Ancient History & Civilisation


Spectator Sports

Whether you win, whether you lose, we love you, Polidoxus (Renown).

Caption for the portrait of Renown, a race horse, on the
floor mosaic of Pompeianus at Cirta, in Algeria

Illustrious Fame used to sing of the lion laid low in the vast

valley of Nemea, the work of Heracles.

Let ancient testimony be silent: after your shows, Caesar, we

have now seen this done by a woman’s hand.

Martial, On Spectacles 8 (on Titus’ show in the
Colosseum, AD 80)

Besides its buildings and its new regulations, Rome under Augustus and his successors is conspicuous in history for the scale of its public entertainments. Some of them set a fashion throughout the Empire; many of them connected with the emperor’s ‘care’ for the common people and the promotion of members of his family. They also challenged his views on morality, just as in other ways they still challenge ours.

The most civilized face of Augustan show business was the one which the Emperor Hadrian most favoured. It was the world of music and the theatre, the cultural invention of the Greeks. Italyhad had its own simple tradition of farce and drama, but Greek plays became much more popular, particularly from the second century BC onwards. They were accompanied by other Greek arts: recitations of episodes from Homer, mime-acting, the declaiming of particular myths and ramatic scenes and, above all, pantomime-dancing. Pantomime was antiquity’s nearest equivalent to ballet. A silent dancer, wearing silk, performed challenging roles (Hercules in his madness being most difficult) while musicians and singers accompanied the rhythm and movement. Augustus adored the pantomime and popularized it at Rome, favouring a virtuoso dancer called Pylades who was the first to add a chorus and an orchestra.

The theatre was potentiallymore awkward. Mime-actors performed light sketches which were sometimes slightly risqué; prominent senators, including Mark Antony, sometimes had a mime-actress as a mistress. The top mime-actors could be impudent in public and provoke popular protests and, as a result, emperors sometimes banished the artists from Rome. But mythical tragedies could be problematic too. Augustus himself once tried to write a playabout Ajax, but when Romans wrote plays on the problems of mythical Greek dynasties, the plots were not at all to his taste. By implication they reflected on his own dynastic problems.

Theatre, dance and music were the cultural Greek arts which Hadrian would also patronize. Loving Greek culture, he made them central to the Panhellenic festival which he founded in Athens in 131/2. He also approved and promoted them in provincial cities where they had remained a vigorous part of Greek civic life, as had Greek athletics, which had radiated outwards from that triumph of conservatism, the Olympic Games. At Rome, athletics had first been publicized as part of a major triumphal show in 186 BC: at the time, Greek athletes had been shown competing naked in the pentathlon. Augustus enjoyed watching Greek athletics, but never founded a festival for them in Rome itself. They became entrenched there only under the Emperor Domitian. In 86 Domitian founded Rome’s first enduring Greek festival, the Capitoline Games.1 It offered contests in music, poetry and athletics, and both male and female athletes competed for prizes. The accompanying buildings were lavish, including a stadium which is still visible as the open space of Rome’s famous Piazza Navona.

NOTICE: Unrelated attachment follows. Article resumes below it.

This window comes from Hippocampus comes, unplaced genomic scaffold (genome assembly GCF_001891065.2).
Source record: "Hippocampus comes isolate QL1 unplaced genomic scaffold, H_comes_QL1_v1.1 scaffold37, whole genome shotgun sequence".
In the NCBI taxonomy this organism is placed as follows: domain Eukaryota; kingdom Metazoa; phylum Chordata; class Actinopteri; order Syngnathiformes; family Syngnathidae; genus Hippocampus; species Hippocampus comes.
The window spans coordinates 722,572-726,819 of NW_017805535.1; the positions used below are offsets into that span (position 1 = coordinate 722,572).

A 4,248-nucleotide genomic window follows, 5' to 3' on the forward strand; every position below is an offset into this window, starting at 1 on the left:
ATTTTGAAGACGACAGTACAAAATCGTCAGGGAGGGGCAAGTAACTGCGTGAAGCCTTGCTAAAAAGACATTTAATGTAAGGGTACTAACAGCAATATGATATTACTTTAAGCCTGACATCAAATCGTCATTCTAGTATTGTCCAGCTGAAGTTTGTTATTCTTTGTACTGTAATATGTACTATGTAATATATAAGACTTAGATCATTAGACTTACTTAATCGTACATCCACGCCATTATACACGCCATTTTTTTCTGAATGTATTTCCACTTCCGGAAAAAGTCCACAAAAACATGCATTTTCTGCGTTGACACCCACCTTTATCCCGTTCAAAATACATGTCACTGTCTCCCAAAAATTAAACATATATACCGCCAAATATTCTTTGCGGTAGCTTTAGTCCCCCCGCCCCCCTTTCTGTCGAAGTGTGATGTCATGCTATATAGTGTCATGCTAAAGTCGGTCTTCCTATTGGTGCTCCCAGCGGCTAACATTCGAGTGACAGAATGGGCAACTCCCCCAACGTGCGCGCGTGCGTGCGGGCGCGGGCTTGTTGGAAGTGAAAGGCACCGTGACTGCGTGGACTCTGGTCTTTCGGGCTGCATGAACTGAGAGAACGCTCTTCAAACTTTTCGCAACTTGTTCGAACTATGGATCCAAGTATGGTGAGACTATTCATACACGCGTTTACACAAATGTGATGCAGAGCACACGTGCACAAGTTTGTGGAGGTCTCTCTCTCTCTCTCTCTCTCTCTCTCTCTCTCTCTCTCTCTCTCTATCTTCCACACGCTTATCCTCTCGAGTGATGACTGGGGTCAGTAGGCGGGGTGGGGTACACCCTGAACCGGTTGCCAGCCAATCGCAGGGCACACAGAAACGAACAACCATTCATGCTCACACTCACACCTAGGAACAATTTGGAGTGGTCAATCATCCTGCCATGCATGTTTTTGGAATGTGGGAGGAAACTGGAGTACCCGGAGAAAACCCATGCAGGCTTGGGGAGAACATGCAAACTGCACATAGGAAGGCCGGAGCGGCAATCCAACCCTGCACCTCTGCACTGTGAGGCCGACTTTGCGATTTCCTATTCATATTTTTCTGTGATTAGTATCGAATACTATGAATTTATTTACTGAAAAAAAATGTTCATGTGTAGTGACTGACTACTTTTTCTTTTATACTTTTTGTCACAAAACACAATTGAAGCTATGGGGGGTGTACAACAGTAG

A ‘moral minority’ disliked what so many others enjoyed. Athletes in Greek games still ran, boxed and wrestled naked, and the latter, especially, was a provocatively sexual sight: Augustus banned women from watching athletes in the city. Moralists continued to feel that such games should be banned entirely because they ‘spread vice’. In the Greek cities, males also trained and wrestled naked in gymnasiums, the male clubs of the citizenry. Romans adopted gymnasiums, too, but they used them as centres for debate and fully clothed activity.

Rather inconsistently, they reserved nudity for the public baths. Baths were a Greek invention, too, but Roman patrons transformed the simple style of bath-tubs heated by charcoal braziers. Luxurious under-floor heating became a Roman hallmark and was hugelyprodigal of fuel and finance. The system was given the most luxurious ‘origin’, being credited to the enterprising Sergius Orata when he had wanted to heat artificial oyster-beds on the Bay of Naples. In Augustus’ Rome, the heated swimming pool was championed by the bon viveur, his friend Maecenas, who also introduced donkey-meat as a delicacy.2

Big, heated bath-houses would spread in cities all over the Roman Empire and duly became part of luxurious Roman country houses. Hadrian’s huge villa had no less than three sets of them. In 33 BC,170 small private sets of baths had been listed in the citybut it was in Augustan times that heated baths became a major public amenity.3 In 25 BC Agrippa built a big set of ‘people’s baths’ as part of the development of the Campus Martius. Here, men and women bathed separately and there was respect for a so-called ‘Spartan’ routine: a hot steam bath, a rubbing with oil and a cold swim. The number of Rome’s baths then multiplied fivefold during the next four centuries, leaving so-called ‘Spartan’ austerityfar behind. In some of them, men and women bathed naked together. A dazzling array of imported marbles reflected light and colour and, under successive emperors, the scale of the places became huge. ‘What is worse than Nero,’ it was said, ‘but what is better than Nero’s baths?’4 Soon, the answer was Titus’ baths, and then the remarkable baths of Trajan, a sports-complex some 10,000 yards square which was built on the former site of a wing of Nero’s ‘Golden House’. Dedicated in 109, it was an architectural masterpiece of brick and concrete with a big open-air swimming pool and a huge vaulted cold bath in the shape of a cross on its main axis. The later baths of Diocletian (c. 305) were even bigger, holding up to 3,000 bathers.